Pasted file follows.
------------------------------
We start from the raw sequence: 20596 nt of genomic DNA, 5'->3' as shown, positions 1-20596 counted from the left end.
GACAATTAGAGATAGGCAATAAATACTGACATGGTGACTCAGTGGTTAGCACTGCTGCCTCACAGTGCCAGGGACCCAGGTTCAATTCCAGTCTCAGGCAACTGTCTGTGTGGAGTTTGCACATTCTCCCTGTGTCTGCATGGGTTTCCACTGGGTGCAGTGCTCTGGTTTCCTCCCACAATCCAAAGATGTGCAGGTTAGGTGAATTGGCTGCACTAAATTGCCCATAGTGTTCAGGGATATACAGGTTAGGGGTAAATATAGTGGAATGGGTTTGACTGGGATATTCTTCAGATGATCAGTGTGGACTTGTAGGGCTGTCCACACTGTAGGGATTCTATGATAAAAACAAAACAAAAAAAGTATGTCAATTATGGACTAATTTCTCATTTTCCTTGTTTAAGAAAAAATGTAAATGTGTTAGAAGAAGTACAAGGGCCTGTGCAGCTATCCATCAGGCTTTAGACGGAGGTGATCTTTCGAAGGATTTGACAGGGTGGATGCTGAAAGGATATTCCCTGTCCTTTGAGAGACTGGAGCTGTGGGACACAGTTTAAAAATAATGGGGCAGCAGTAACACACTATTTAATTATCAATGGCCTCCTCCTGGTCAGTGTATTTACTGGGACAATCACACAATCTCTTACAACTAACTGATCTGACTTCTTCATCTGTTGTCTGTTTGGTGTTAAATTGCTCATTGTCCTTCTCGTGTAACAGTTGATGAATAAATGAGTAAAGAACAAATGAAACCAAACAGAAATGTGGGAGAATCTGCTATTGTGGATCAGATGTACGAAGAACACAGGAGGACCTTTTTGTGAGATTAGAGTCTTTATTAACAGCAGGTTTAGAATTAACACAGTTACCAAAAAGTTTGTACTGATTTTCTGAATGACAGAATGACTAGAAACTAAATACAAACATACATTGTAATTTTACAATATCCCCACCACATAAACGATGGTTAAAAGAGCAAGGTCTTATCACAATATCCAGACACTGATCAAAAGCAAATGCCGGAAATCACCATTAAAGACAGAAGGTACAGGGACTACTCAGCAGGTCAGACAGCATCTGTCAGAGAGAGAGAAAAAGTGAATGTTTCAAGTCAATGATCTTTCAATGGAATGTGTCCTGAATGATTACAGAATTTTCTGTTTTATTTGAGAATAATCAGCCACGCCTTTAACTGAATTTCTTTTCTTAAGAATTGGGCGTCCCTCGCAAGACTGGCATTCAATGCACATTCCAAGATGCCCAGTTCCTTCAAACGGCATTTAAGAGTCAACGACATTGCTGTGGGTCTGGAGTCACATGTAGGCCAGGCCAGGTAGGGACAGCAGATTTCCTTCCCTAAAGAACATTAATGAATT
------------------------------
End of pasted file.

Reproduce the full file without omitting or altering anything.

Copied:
We start from the raw sequence: 20596 nt of genomic DNA, 5'->3' as shown, positions 1-20596 counted from the left end.
GACAATTAGAGATAGGCAATAAATACTGACATGGTGACTCAGTGGTTAGCACTGCTGCCTCACAGTGCCAGGGACCCAGGTTCAATTCCAGTCTCAGGCAACTGTCTGTGTGGAGTTTGCACATTCTCCCTGTGTCTGCATGGGTTTCCACTGGGTGCAGTGCTCTGGTTTCCTCCCACAATCCAAAGATGTGCAGGTTAGGTGAATTGGCTGCACTAAATTGCCCATAGTGTTCAGGGATATACAGGTTAGGGGTAAATATAGTGGAATGGGTTTGACTGGGATATTCTTCAGATGATCAGTGTGGACTTGTAGGGCTGTCCACACTGTAGGGATTCTATGATAAAAACAAAACAAAAAAAGTATGTCAATTATGGACTAATTTCTCATTTTCCTTGTTTAAGAAAAAATGTAAATGTGTTAGAAGAAGTACAAGGGCCTGTGCAGCTATCCATCAGGCTTTAGACGGAGGTGATCTTTCGAAGGATTTGACAGGGTGGATGCTGAAAGGATATTCCCTGTCCTTTGAGAGACTGGAGCTGTGGGACACAGTTTAAAAATAATGGGGCAGCAGTAACACACTATTTAATTATCAATGGCCTCCTCCTGGTCAGTGTATTTACTGGGACAATCACACAATCTCTTACAACTAACTGATCTGACTTCTTCATCTGTTGTCTGTTTGGTGTTAAATTGCTCATTGTCCTTCTCGTGTAACAGTTGATGAATAAATGAGTAAAGAACAAATGAAACCAAACAGAAATGTGGGAGAATCTGCTATTGTGGATCAGATGTACGAAGAACACAGGAGGACCTTTTTGTGAGATTAGAGTCTTTATTAACAGCAGGTTTAGAATTAACACAGTTACCAAAAAGTTTGTACTGATTTTCTGAATGACAGAATGACTAGAAACTAAATACAAACATACATTGTAATTTTACAATATCCCCACCACATAAACGATGGTTAAAAGAGCAAGGTCTTATCACAATATCCAGACACTGATCAAAAGCAAATGCCGGAAATCACCATTAAAGACAGAAGGTACAGGGACTACTCAGCAGGTCAGACAGCATCTGTCAGAGAGAGAGAAAAAGTGAATGTTTCAAGTCAATGATCTTTCAATGGAATGTGTCCTGAATGATTACAGAATTTTCTGTTTTATTTGAGAATAATCAGCCACGCCTTTAACTGAATTTCTTTTCTTAAGAATTGGGCGTCCCTCGCAAGACTGGCATTCAATGCACATTCCAAGATGCCCAGTTCCTTCAAACGGCATTTAAGAGTCAACGACATTGCTGTGGGTCTGGAGTCACATGTAGGCCAGGCCAGGTAGGGACAGCAGATTTCCTTCCCTAAAGAACATTAATGAATT